Climate Dynamics

, Volume 32, Issue 6, pp 873–885 | Cite as

A new framework for isolating individual feedback processes in coupled general circulation climate models. Part I: formulation

  • Jianhua Lu
  • Ming Cai


This paper proposes a coupled atmosphere–surface climate feedback–response analysis method (CFRAM) as a new framework for estimating climate feedbacks in coupled general circulation models with a full set of physical parameterization packages. The formulation of the CFRAM is based on the energy balance in an atmosphere–surface column. In the CFRAM, the isolation of partial temperature changes due to an external forcing or an individual feedback is achieved by solving the linearized infrared radiation transfer model subject to individual energy flux perturbations (external or due to feedbacks). The partial temperature changes are addable and their sum is equal to the (total) temperature change (in the linear sense). The decomposition of feedbacks is based on the thermodynamic and dynamical processes that directly affect individual energy flux terms. Therefore, not only those feedbacks that directly affect the TOA radiative fluxes, such as water vapor, clouds, and ice-albedo feedbacks, but also those feedbacks that do not directly affect the TOA radiation, such as evaporation, convections, and convergence of horizontal sensible and latent heat fluxes, are explicitly included in the CFRAM. In the CFRAM, the feedback gain matrices measure the strength of individual feedbacks. The feedback gain matrices can be estimated from the energy flux perturbations inferred from individual parameterization packages and dynamical modules. The inter-model spread of a feedback gain matrix would help us to detect the origins of the uncertainty of future climate projections in climate model simulations.


Climate feedback Global warming Climate sensitivity 



The authors are grateful for the constructive comments from three anonymous reviewers. This work is supported by grants from the NOAA/Office of Global Programs (GC04-163 and GC06-038).


  1. Bates JR (2007) Some considerations of the concept of climate feedback. Q J R Meteorol Soc 133:545–560CrossRefGoogle Scholar
  2. Bode H (1945) Network analysis and feedback amplifier design. Van Nostrand, pp 551 Google Scholar
  3. Boer GJ, Yu B (2003) Climate sensitivity and response. Clim Dyn 20:415–429Google Scholar
  4. Bony S et al (2006) How well do we understand and evaluate climate feedback processes? J Clim 19:3445–3482CrossRefGoogle Scholar
  5. Cai M (2006) Dynamical greenhouse-plus feedback and polar warming amplification. Part I: A dry radiative–transportive climate model. Clim Dyn 26:661–675CrossRefGoogle Scholar
  6. Cai M, J-H Lu (2007) Dynamical greenhouse-plus feedback and polar warming amplification. Part II: Meridional and vertical asymmetries of the global warming. Clim Dyn 29:375–391CrossRefGoogle Scholar
  7. Cess RD et al (1990) Intercomparison and interpretation of cloud–climate feedback processes in nineteen atmospheric general circulation models. J Geophys Res 95:16601–16615CrossRefGoogle Scholar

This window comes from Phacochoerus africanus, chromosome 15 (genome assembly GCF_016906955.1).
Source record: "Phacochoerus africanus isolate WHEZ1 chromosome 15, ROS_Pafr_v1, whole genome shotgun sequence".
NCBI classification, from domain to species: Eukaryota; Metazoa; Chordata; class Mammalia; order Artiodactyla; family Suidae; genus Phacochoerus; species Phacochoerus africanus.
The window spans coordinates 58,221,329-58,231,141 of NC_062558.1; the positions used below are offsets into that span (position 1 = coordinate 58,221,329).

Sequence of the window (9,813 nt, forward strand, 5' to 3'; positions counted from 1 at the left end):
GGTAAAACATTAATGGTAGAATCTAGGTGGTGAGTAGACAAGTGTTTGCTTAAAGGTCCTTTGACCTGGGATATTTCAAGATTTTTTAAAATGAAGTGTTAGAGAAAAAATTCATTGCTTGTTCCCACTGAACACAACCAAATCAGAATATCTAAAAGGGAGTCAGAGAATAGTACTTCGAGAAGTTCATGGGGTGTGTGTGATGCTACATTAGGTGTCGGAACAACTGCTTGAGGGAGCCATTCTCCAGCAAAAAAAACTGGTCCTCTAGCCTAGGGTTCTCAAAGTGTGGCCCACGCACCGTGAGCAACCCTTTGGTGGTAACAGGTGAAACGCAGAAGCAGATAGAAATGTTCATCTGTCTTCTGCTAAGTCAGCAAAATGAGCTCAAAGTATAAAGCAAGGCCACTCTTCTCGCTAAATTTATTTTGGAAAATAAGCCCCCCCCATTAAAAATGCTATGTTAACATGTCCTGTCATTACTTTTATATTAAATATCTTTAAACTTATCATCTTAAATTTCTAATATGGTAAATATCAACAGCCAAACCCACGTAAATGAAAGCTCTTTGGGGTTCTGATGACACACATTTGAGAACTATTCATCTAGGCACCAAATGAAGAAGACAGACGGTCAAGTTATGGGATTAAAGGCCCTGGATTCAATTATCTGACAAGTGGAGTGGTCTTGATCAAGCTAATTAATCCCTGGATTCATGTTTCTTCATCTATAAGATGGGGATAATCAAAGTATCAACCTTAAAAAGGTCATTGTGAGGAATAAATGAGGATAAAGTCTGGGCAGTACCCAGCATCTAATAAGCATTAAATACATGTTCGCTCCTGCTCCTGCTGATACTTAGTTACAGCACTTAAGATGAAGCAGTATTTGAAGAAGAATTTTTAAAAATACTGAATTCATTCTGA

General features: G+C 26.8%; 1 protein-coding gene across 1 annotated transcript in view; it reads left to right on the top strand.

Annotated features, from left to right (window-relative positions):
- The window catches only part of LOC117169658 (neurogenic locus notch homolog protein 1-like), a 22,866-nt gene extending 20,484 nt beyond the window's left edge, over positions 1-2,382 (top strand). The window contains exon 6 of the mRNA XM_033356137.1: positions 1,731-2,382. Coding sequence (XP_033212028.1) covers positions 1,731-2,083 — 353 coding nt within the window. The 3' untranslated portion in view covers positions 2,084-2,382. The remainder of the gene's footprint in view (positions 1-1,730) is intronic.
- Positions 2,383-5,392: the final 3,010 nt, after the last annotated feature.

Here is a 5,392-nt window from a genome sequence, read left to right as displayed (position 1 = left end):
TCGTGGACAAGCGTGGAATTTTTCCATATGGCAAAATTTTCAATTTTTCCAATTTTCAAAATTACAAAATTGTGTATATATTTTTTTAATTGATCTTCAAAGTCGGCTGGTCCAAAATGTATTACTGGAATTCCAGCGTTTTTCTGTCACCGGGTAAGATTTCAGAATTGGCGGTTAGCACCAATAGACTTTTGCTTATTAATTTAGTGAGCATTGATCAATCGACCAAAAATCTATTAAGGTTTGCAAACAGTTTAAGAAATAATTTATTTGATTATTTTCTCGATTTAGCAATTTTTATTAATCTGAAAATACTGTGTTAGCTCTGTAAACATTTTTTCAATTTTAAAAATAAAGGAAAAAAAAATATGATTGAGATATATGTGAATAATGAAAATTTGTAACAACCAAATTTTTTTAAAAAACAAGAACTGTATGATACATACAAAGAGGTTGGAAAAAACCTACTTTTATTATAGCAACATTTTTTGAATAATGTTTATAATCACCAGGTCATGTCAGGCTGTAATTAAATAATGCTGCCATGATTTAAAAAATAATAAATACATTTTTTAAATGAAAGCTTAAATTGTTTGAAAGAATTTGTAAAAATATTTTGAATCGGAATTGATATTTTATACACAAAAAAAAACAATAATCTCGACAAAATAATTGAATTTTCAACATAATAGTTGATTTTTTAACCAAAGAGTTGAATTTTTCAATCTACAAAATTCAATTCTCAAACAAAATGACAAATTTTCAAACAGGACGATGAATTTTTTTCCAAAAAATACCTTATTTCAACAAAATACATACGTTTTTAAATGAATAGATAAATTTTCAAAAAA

8. Colman R (2003) A comparison of climate feedbacks in general circulation models. Clim Dyn 20:865–873Google Scholar
  9. Fu Q, Liou KN (1993) Parameterization of the radiative properties of cirrus clouds. J Atmos Sci 50:2008–2025CrossRefGoogle Scholar
  10. Hall A, Manabe S (1999) The role of water vapour feedback in unperturbed climate variability and global warming. J Clim 12: 2327–2346CrossRefGoogle Scholar
  11. Hall A, Qu X (2006) Using the current seasonal cycle to constrain snow albedo feedback in future climate change. Geophys Res Lett 33:L03502. doi: 10.1029/2005GL025127 CrossRefGoogle Scholar
  12. Hansen J et al (1984) Climate sensitivity: analysis of feedback mechanisms. In: Climate processes and climate sensitivity. Geophysics monography, vol 29. American Geophysics Union, pp 130–163Google Scholar
  13. Held IM, Soden BJ (2000) Water vapor feedback and global warming. Annu Rev Energy Environ 25:441–475CrossRefGoogle Scholar
  14. Peixoto JP, Oort AH (1992) Physics of climate. American Institute of Physics, pp 308–364Google Scholar
  15. Ramaswamy V et al (2001) Radiative forcing of climate change. In: Houghton JT et al (eds) Climate change 2001: the scientific basis. Cambridge University Press, Cambridge, pp 349–416Google Scholar
  16. Roe GH, Baker MB (2007) Why is climate sensitivity so unpredictable? Science 318:629–632CrossRefGoogle Scholar
  17. Schneider EK, Kirtman BP, Lindzen RS (1999) Tropospheric water vapor and climate sensitivity. J Atmos Sci 56:1649–1658CrossRefGoogle Scholar
  18. Soden BJ, Held IM (2006) An assessment of climate feedbacks in coupled ocean atmosphere models. J Clim 19:3354–3360CrossRefGoogle Scholar
  19. Soden BJ, Broccoli AJ, Hemler RS (2004) On the use of cloud forcing to estimate cloud feedback. J Clim 17:3661–3665CrossRefGoogle Scholar
  20. Stephens GL (2005) Cloud feedbacks in the climate system: a critical review. J Clim 18:237–273CrossRefGoogle Scholar
  21. Wetherald R, Manabe S (1988) Cloud feedback processes in a general circulation model. J Atmos Sci 45:1397–1415CrossRefGoogle Scholar
  22. Winton M (2006) Surface albedo feedback estimates for the AR4 climate models. J Clim 19:359–365CrossRefGoogle Scholar
  23. Zhang MH, Hack JJ, Kiehland JT, and Cess CD (1994) Diagnostic study of climate feedback processes in atmospheric general circulation models. J Geophys Res 99:5525–5537CrossRefGoogle Scholar

Copyright information

© Springer-Verlag 2008

Authors and Affiliations

  1. 1.Department of MeteorologyFlorida State UniversityTallahasseeUSA

Personalised recommendations